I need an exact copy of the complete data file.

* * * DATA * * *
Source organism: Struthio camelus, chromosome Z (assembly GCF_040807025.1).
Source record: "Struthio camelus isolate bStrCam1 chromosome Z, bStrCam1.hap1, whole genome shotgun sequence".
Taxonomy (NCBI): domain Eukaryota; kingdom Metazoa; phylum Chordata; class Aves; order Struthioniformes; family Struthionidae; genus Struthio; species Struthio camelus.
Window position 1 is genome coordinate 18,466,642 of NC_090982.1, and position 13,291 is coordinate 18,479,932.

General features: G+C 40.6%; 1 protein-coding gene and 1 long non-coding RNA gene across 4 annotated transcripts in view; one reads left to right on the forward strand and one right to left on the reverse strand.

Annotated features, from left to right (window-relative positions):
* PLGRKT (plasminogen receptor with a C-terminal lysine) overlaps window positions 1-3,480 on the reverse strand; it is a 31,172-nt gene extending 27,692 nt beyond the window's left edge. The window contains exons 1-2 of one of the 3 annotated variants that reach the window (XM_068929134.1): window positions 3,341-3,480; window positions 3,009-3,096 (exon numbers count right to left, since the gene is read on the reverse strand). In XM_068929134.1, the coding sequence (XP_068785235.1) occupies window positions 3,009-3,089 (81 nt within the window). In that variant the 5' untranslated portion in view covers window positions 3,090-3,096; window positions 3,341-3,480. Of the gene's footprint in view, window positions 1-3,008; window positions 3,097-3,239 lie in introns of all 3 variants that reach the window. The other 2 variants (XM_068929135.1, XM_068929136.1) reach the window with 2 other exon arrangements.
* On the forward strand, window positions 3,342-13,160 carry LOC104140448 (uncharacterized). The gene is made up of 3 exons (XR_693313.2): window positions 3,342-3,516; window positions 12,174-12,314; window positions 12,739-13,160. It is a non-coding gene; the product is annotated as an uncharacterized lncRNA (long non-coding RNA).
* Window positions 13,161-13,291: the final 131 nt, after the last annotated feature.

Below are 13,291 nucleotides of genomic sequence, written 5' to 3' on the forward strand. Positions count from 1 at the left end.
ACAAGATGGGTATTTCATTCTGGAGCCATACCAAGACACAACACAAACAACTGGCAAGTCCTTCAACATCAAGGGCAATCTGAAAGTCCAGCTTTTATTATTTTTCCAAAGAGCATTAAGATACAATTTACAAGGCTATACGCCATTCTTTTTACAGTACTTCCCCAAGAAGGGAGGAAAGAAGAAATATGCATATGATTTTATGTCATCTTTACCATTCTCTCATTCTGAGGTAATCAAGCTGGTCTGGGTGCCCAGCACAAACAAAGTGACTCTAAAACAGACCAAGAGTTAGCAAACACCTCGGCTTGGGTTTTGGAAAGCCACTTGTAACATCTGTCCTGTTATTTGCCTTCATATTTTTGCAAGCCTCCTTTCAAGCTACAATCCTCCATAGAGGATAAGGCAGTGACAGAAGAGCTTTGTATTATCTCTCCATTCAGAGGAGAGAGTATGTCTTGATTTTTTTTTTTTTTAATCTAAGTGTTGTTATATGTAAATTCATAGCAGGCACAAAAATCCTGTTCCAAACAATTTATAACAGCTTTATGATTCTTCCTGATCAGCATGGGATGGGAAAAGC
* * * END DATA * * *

Source organism: Struthio camelus, chromosome Z (assembly GCF_040807025.1).
Source record: "Struthio camelus isolate bStrCam1 chromosome Z, bStrCam1.hap1, whole genome shotgun sequence".
Taxonomy (NCBI): domain Eukaryota; kingdom Metazoa; phylum Chordata; class Aves; order Struthioniformes; family Struthionidae; genus Struthio; species Struthio camelus.
Window position 1 is genome coordinate 18,466,642 of NC_090982.1, and position 13,291 is coordinate 18,479,932.

General features: G+C 40.6%; 1 protein-coding gene and 1 long non-coding RNA gene across 4 annotated transcripts in view; one reads left to right on the forward strand and one right to left on the reverse strand.

Annotated features, from left to right (window-relative positions):
* PLGRKT (plasminogen receptor with a C-terminal lysine) overlaps window positions 1-3,480 on the reverse strand; it is a 31,172-nt gene extending 27,692 nt beyond the window's left edge. The window contains exons 1-2 of one of the 3 annotated variants that reach the window (XM_068929134.1): window positions 3,341-3,480; window positions 3,009-3,096 (exon numbers count right to left, since the gene is read on the reverse strand). In XM_068929134.1, the coding sequence (XP_068785235.1) occupies window positions 3,009-3,089 (81 nt within the window). In that variant the 5' untranslated portion in view covers window positions 3,090-3,096; window positions 3,341-3,480. Of the gene's footprint in view, window positions 1-3,008; window positions 3,097-3,239 lie in introns of all 3 variants that reach the window. The other 2 variants (XM_068929135.1, XM_068929136.1) reach the window with 2 other exon arrangements.
* On the forward strand, window positions 3,342-13,160 carry LOC104140448 (uncharacterized). The gene is made up of 3 exons (XR_693313.2): window positions 3,342-3,516; window positions 12,174-12,314; window positions 12,739-13,160. It is a non-coding gene; the product is annotated as an uncharacterized lncRNA (long non-coding RNA).
* Window positions 13,161-13,291: the final 131 nt, after the last annotated feature.

Below are 13,291 nucleotides of genomic sequence, written 5' to 3' on the forward strand. Positions count from 1 at the left end.
ACAAGATGGGTATTTCATTCTGGAGCCATACCAAGACACAACACAAACAACTGGCAAGTCCTTCAACATCAAGGGCAATCTGAAAGTCCAGCTTTTATTATTTTTCCAAAGAGCATTAAGATACAATTTACAAGGCTATACGCCATTCTTTTTACAGTACTTCCCCAAGAAGGGAGGAAAGAAGAAATATGCATATGATTTTATGTCATCTTTACCATTCTCTCATTCTGAGGTAATCAAGCTGGTCTGGGTGCCCAGCACAAACAAAGTGACTCTAAAACAGACCAAGAGTTAGCAAACACCTCGGCTTGGGTTTTGGAAAGCCACTTGTAACATCTGTCCTGTTATTTGCCTTCATATTTTTGCAAGCCTCCTTTCAAGCTACAATCCTCCATAGAGGATAAGGCAGTGACAGAAGAGCTTTGTATTATCTCTCCATTCAGAGGAGAGAGTATGTCTTGATTTTTTTTTTTTTTAATCTAAGTGTTGTTATATGTAAATTCATAGCAGGCACAAAAATCCTGTTCCAAACAATTTATAACAGCTTTATGATTCTTCCTGATCAGCATGGGATGGGAAAAGC